Would You be Ready for an Airliner Evacuation?
"Speedbird 2276 Heavy, we are evacuating on the runway. We have a fire. I repeat, we are evacuating."
Those were the words of Captain Chris Henkey to air traffic control right after he stopped his busted Boeing 777 on the runway at McCarran International Airport. Then the airline crew's training kicks in.
Evacuate! Pull the doors and drop the slides! Everybody out!
The engine fire forced an aborted takeoff and everyone had to get off the plane. Quickly. For the passengers of British Airways flight 2276 the emergency came with little warning. But even before the flight crew gave the order to evacuate my guess is that most of the passengers already knew they needed to get off the plane fast.
This is definitely doable. The FAA requires that all airliners shall be able to evacuate all persons on board in less than 90 seconds with half the available exits unusable (FAA AC 25.803-1A). That’s less time than it takes to play the Beatles song “Help!” This is demonstrated in testing, and a successful test is necessary for final aircraft certification.
It's that point that makes me question the priorities of the passengers aboard flight 2276. According to some videos that emerged in the aftermath many passengers can be seen with their large roller bag carry-ons in hand. That would mean that they took the extra time in the chaos of the evacuation to reach in the overhead compartment, pull their bag down, and haul it through the crowded aisle to the emergency slide.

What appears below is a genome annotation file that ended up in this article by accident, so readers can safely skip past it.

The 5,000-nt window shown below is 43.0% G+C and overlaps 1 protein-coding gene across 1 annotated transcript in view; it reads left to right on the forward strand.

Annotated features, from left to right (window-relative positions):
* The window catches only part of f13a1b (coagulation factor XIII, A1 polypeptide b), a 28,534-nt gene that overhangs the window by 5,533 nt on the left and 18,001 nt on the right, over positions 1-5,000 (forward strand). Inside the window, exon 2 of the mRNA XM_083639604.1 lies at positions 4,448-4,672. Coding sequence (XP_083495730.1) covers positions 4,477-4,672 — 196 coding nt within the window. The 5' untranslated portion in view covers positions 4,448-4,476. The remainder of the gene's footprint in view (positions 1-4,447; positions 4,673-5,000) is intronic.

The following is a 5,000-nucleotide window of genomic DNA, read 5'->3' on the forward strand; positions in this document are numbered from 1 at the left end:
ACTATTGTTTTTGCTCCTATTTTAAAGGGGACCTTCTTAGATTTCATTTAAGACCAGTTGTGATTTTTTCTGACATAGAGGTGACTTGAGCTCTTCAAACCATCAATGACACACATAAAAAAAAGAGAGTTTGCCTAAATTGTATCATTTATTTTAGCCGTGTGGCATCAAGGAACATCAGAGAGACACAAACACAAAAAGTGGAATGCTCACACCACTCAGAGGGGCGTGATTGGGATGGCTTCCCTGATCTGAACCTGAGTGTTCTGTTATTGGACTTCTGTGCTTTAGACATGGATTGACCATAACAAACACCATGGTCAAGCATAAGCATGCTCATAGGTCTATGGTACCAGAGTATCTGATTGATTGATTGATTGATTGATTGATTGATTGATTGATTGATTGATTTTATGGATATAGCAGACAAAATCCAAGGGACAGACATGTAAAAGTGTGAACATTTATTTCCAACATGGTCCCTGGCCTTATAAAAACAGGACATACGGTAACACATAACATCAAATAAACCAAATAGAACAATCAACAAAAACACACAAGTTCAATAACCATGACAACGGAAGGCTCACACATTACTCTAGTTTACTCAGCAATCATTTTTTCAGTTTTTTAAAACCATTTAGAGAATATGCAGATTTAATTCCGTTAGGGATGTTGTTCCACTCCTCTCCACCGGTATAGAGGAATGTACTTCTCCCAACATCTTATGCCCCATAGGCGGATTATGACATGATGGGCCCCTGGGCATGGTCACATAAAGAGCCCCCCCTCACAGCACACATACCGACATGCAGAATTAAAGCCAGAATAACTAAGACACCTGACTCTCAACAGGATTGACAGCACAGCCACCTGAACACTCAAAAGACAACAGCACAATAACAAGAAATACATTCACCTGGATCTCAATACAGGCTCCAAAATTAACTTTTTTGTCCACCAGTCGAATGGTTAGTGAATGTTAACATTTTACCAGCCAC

But it’s just one bag, you say. What’s the big deal?
The evacuation drill for certification has bags, pillows, and other debris in the aisles to simulate real-world scenario, but it doesn’t include passengers carrying bags off the aircraft. Let’s say the average delay time per bag is 5 seconds. This includes the time needed to reach up to open the overhead compartment, pulling the bag down, and the extra delay hauling it through a crowded aisle. If half of the 170 people on board flight 2276 took the time to take their bag the evacuation would have taken an additional 7 MINUTES longer than necessary. Imagine being the last one to exit the smoke-filled cabin knowing that your one minute evac time is now over 7 minutes!
If you ever find yourself in an emergency and need to evacuate and airliner (and I hope none of you ever does) please do the right thing. No matter what is in your carry-on please, please leave it on board and retrieve it later after everyone is safe. Nobody wants to be in that situation, and I’d hope no one wants to know that they may have contributed to someone else being seriously injured. Or even killed.
============================= Not convinced that an airliner can be successfully evacuated in less than 90 seconds? Check out the video below showing the certification test Airbus did to certify their A380. The airliner had to successfully evacuate 873 people in less than 90 seconds with only 8 of the 16 available doors. They accomplished this with time to spare. But watch the video again and imagine what it would look like if even 1/3 of those people stopped to grab their large carry-on and tried to carry it through the chaos.